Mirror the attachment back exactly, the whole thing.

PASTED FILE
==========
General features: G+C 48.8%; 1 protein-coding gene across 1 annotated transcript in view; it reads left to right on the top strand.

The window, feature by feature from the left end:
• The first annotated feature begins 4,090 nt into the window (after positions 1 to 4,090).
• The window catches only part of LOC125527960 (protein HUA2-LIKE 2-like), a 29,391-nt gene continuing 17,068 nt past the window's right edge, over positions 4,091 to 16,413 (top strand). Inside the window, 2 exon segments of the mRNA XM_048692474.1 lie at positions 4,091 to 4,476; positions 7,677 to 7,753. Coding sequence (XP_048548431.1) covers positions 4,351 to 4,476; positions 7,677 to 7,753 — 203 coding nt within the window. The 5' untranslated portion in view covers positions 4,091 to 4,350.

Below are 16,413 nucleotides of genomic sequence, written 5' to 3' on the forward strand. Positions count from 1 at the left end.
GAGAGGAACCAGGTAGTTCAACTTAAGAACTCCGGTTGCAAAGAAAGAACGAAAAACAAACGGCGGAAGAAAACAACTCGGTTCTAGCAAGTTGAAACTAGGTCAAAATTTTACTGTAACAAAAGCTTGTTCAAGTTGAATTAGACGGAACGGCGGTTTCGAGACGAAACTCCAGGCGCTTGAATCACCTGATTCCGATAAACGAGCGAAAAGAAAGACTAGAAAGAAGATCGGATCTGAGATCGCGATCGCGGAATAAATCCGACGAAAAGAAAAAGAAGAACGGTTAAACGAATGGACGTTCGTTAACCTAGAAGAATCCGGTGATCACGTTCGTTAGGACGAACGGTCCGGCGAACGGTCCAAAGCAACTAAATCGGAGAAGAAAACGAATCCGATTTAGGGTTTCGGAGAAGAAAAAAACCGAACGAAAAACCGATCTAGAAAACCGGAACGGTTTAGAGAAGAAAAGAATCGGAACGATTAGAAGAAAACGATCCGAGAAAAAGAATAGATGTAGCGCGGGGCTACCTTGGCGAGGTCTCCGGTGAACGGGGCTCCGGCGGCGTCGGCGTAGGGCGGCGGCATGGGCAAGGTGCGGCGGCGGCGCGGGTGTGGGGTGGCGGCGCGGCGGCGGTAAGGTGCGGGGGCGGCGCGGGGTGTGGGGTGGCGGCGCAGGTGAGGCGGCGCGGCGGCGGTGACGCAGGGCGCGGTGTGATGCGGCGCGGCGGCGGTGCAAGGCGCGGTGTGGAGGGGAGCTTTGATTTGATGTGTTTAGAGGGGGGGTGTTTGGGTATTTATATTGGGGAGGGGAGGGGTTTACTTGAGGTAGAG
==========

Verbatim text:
General features: G+C 48.8%; 1 protein-coding gene across 1 annotated transcript in view; it reads left to right on the top strand.

The window, feature by feature from the left end:
• The first annotated feature begins 4,090 nt into the window (after positions 1 to 4,090).
• The window catches only part of LOC125527960 (protein HUA2-LIKE 2-like), a 29,391-nt gene continuing 17,068 nt past the window's right edge, over positions 4,091 to 16,413 (top strand). Inside the window, 2 exon segments of the mRNA XM_048692474.1 lie at positions 4,091 to 4,476; positions 7,677 to 7,753. Coding sequence (XP_048548431.1) covers positions 4,351 to 4,476; positions 7,677 to 7,753 — 203 coding nt within the window. The 5' untranslated portion in view covers positions 4,091 to 4,350.

Below are 16,413 nucleotides of genomic sequence, written 5' to 3' on the forward strand. Positions count from 1 at the left end.
GAGAGGAACCAGGTAGTTCAACTTAAGAACTCCGGTTGCAAAGAAAGAACGAAAAACAAACGGCGGAAGAAAACAACTCGGTTCTAGCAAGTTGAAACTAGGTCAAAATTTTACTGTAACAAAAGCTTGTTCAAGTTGAATTAGACGGAACGGCGGTTTCGAGACGAAACTCCAGGCGCTTGAATCACCTGATTCCGATAAACGAGCGAAAAGAAAGACTAGAAAGAAGATCGGATCTGAGATCGCGATCGCGGAATAAATCCGACGAAAAGAAAAAGAAGAACGGTTAAACGAATGGACGTTCGTTAACCTAGAAGAATCCGGTGATCACGTTCGTTAGGACGAACGGTCCGGCGAACGGTCCAAAGCAACTAAATCGGAGAAGAAAACGAATCCGATTTAGGGTTTCGGAGAAGAAAAAAACCGAACGAAAAACCGATCTAGAAAACCGGAACGGTTTAGAGAAGAAAAGAATCGGAACGATTAGAAGAAAACGATCCGAGAAAAAGAATAGATGTAGCGCGGGGCTACCTTGGCGAGGTCTCCGGTGAACGGGGCTCCGGCGGCGTCGGCGTAGGGCGGCGGCATGGGCAAGGTGCGGCGGCGGCGCGGGTGTGGGGTGGCGGCGCGGCGGCGGTAAGGTGCGGGGGCGGCGCGGGGTGTGGGGTGGCGGCGCAGGTGAGGCGGCGCGGCGGCGGTGACGCAGGGCGCGGTGTGATGCGGCGCGGCGGCGGTGCAAGGCGCGGTGTGGAGGGGAGCTTTGATTTGATGTGTTTAGAGGGGGGGTGTTTGGGTATTTATATTGGGGAGGGGAGGGGTTTACTTGAGGTAGAG